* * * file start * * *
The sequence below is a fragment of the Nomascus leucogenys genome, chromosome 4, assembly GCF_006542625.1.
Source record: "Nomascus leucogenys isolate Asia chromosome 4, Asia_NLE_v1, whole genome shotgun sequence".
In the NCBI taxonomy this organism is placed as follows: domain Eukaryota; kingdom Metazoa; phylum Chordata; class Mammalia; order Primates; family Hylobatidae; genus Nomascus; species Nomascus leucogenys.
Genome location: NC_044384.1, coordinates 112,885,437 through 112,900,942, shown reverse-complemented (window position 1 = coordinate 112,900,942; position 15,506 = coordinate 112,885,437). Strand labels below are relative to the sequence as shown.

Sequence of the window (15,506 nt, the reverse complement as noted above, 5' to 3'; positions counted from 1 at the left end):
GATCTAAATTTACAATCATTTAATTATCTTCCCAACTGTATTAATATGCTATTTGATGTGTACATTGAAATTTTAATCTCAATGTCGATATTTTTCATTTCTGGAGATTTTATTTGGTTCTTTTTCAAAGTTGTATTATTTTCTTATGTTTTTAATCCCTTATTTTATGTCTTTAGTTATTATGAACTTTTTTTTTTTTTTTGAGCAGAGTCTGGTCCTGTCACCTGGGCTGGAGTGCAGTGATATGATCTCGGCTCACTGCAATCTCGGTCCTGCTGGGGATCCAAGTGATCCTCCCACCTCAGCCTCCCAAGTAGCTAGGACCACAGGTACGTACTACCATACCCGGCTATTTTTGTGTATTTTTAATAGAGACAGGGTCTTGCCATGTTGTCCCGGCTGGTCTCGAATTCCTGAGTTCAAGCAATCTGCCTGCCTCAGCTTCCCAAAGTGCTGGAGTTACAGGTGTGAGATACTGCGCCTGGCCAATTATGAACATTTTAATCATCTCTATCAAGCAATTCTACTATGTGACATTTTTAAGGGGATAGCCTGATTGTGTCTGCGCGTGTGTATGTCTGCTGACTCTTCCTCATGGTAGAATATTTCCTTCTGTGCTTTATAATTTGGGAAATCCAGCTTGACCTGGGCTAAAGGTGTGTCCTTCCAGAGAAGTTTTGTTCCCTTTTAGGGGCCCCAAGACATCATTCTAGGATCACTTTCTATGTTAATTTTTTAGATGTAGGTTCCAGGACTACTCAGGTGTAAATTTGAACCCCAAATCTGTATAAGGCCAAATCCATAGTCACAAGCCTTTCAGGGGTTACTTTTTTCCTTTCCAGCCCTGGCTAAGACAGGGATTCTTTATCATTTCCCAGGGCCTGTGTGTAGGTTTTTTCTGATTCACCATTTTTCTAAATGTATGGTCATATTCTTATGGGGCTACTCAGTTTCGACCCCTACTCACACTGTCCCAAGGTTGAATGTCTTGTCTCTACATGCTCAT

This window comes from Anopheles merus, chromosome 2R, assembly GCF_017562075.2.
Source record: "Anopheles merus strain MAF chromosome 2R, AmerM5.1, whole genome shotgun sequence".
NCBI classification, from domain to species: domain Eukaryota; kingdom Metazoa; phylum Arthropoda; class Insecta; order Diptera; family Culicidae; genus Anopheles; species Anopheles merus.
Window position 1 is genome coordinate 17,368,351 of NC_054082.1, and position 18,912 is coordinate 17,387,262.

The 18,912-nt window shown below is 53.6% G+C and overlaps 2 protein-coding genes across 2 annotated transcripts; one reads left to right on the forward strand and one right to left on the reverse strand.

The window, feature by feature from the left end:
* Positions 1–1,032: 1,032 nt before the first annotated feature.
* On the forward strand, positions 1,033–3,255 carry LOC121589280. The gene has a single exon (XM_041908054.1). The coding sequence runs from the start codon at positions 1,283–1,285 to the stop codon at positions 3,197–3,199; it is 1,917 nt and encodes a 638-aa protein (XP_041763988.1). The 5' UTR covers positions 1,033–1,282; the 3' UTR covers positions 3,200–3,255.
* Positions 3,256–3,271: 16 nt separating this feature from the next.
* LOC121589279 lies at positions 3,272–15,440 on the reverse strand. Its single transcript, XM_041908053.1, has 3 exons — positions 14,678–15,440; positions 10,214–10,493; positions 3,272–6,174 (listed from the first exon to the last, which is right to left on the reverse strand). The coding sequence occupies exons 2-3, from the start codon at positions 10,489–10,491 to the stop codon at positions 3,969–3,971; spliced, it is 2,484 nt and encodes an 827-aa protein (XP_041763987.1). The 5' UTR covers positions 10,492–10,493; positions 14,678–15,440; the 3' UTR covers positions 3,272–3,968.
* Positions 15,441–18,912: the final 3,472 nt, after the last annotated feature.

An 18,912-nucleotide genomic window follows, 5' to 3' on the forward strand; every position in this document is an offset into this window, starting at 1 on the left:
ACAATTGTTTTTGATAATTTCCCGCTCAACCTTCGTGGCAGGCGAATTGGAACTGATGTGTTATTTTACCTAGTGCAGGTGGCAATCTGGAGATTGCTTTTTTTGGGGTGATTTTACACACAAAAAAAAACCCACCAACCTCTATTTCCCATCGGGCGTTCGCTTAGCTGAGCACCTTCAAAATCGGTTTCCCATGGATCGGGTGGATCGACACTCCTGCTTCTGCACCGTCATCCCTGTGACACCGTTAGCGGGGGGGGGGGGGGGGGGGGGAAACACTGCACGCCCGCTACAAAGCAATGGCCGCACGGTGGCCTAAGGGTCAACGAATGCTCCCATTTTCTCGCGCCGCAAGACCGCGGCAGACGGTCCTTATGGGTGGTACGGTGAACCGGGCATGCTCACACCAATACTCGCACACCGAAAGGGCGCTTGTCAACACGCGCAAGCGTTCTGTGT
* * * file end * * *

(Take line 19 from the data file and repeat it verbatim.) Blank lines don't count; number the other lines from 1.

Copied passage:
ACAATTGTTTTTGATAATTTCCCGCTCAACCTTCGTGGCAGGCGAATTGGAACTGATGTGTTATTTTACCTAGTGCAGGTGGCAATCTGGAGATTGCTTTTTTTGGGGTGATTTTACACACAAAAAAAAACCCACCAACCTCTATTTCCCATCGGGCGTTCGCTTAGCTGAGCACCTTCAAAATCGGTTTCCCATGGATCGGGTGGATCGACACTCCTGCTTCTGCACCGTCATCCCTGTGACACCGTTAGCGGGGGGGGGGGGGGGGGGGGGAAACACTGCACGCCCGCTACAAAGCAATGGCCGCACGGTGGCCTAAGGGTCAACGAATGCTCCCATTTTCTCGCGCCGCAAGACCGCGGCAGACGGTCCTTATGGGTGGTACGGTGAACCGGGCATGCTCACACCAATACTCGCACACCGAAAGGGCGCTTGTCAACACGCGCAAGCGTTCTGTGT